Good Book Gone Wild
Eau Claire native paints Old Testament with psychedelic flair
‘I’m bridging the gap between ancient times and the modern era. Creating something that also reflects how society has changed since it has been written.” That’s how Eau Claire native Samuel Robertson explains how the King James version of the Old Testament inspires his interpretive paintings.
Sam describes The Old Testament well: “It’s an early and colorful depiction of humanity’s violent path toward understanding and enlightenment through conquest and domination of the natural world, and each other. The Old Testament is the poster child for our tension between love and killing everything that gets in our way.” Sam is right, the words of the Old Testament are very colorful, but he takes it a step further with literal color. And just as an iconic Buddha statue can instill calmness, these illustrations are meant to convey some of the powerful sentiments of the Old Testament.
The Old Testament is the poster child for our tension between love and killing everything that gets in our way.” – Sam Robertson, artist
Consider the painting accompanying this article, which depicts Ezra 10:3: “Now therefore let us make a covenant with our God to put away all the wives and such as are born of them, according to the counsel of my lord, and of those that tremble at the commandment of our God; and let it be done according to the law.”
Twin Cities art critic Pamela Espeland aptly described Robertson’s syle in a 2015 MinnPost article: “Robertson’s illustrations feature cowboys and construction workers, interviewers holding microphones, women wearing bikinis, swimming pools, volleyball nets, rodeos and diners. They crackle and buzz with color. At first, they make no sense at all, but the more you look at them and read the accompanying text, the more convincing they become.”
Sam spent his formative years in Eau Claire, where his childhood teachers fanned his creative flame. He graduated from Memorial High School, but defected to the Cities to study art. This is his largest artistic undertaking to date. This venture revolves around bold colors, smooth line-work, and transcendent depictions, all inspired from the good book itself.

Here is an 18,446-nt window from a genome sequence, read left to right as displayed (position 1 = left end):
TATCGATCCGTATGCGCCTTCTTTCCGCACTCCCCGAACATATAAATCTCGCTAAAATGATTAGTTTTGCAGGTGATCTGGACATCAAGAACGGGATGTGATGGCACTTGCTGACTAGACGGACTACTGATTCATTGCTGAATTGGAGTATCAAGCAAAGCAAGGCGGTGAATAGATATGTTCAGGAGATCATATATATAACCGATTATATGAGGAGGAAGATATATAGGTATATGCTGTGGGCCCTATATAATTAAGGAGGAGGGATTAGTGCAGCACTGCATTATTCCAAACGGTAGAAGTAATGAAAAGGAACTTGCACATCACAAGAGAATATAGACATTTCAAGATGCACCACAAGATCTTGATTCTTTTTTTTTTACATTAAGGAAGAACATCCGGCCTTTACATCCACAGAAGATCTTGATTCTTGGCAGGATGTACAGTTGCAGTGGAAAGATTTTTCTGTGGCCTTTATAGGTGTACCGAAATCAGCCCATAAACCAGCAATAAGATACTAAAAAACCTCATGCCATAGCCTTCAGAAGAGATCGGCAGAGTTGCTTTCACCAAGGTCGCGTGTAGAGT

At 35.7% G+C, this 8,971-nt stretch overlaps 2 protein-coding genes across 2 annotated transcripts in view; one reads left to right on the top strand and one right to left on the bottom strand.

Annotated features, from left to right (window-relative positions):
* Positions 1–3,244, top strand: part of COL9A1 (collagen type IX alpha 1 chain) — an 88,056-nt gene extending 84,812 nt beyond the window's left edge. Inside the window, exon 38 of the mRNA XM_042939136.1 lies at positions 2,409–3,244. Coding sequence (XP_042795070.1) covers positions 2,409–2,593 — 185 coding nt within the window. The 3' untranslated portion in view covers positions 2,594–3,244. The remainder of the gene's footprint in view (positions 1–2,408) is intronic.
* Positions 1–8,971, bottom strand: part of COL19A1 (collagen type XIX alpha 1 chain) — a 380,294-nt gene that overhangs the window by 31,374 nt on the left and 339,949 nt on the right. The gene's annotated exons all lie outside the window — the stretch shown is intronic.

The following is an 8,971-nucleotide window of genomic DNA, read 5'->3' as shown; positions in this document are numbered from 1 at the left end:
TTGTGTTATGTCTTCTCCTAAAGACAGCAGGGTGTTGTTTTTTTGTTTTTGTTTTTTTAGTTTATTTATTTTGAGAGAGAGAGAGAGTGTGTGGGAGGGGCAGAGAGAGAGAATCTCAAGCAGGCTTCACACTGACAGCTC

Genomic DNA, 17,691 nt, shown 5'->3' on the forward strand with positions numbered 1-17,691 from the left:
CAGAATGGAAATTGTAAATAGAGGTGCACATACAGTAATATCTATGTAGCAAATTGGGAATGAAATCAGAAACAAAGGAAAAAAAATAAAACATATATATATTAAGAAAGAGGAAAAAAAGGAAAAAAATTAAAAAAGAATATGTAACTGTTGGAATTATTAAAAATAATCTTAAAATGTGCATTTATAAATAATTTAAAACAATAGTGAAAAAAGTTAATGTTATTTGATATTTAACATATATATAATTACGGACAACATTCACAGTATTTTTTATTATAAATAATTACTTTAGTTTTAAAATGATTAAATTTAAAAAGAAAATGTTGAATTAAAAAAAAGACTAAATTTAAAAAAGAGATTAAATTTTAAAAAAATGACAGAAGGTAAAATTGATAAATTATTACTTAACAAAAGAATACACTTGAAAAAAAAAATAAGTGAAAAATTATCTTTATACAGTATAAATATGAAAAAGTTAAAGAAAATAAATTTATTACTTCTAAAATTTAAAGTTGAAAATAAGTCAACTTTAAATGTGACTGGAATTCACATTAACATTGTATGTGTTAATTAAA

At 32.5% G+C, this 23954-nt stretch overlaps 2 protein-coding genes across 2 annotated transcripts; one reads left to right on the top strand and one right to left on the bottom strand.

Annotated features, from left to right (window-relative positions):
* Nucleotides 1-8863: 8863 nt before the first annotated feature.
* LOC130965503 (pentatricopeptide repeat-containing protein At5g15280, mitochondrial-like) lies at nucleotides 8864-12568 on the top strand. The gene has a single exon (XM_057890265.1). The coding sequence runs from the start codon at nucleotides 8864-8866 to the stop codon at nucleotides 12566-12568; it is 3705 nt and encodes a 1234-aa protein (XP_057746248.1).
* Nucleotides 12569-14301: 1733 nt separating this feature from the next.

His use of latex paint in new and inventive ways, almost like watercolor, is perfect to capture these portraits of the human spirit, clashing against the natural world. He often draws on modern society in order to visually communicate words that were first written thousands of years ago. One of the biggest changes that Sam reflects on is consumerism. He frequently draws inspiration from advertisements to capture the byproduct of hollow capitalism.
With religion often being an afterthought in the wake of modernism, Sam’s work is refreshing. He wakes up at 4am to read the Bible and paint before going to work. It’s an authentic artistic pursuit. Humanity’s struggle for creative expression is stale, but this blend of philosophy and pop is as crisp as can be.
With 175 paintings completed, and 100 more well on the way, Sam is halfway through the book of Job with plans to publish it all when he’s finished. Personally, I’m pumped for Proverbs. In the meantime, you can view his surreal stylings at MisterRobertson.com.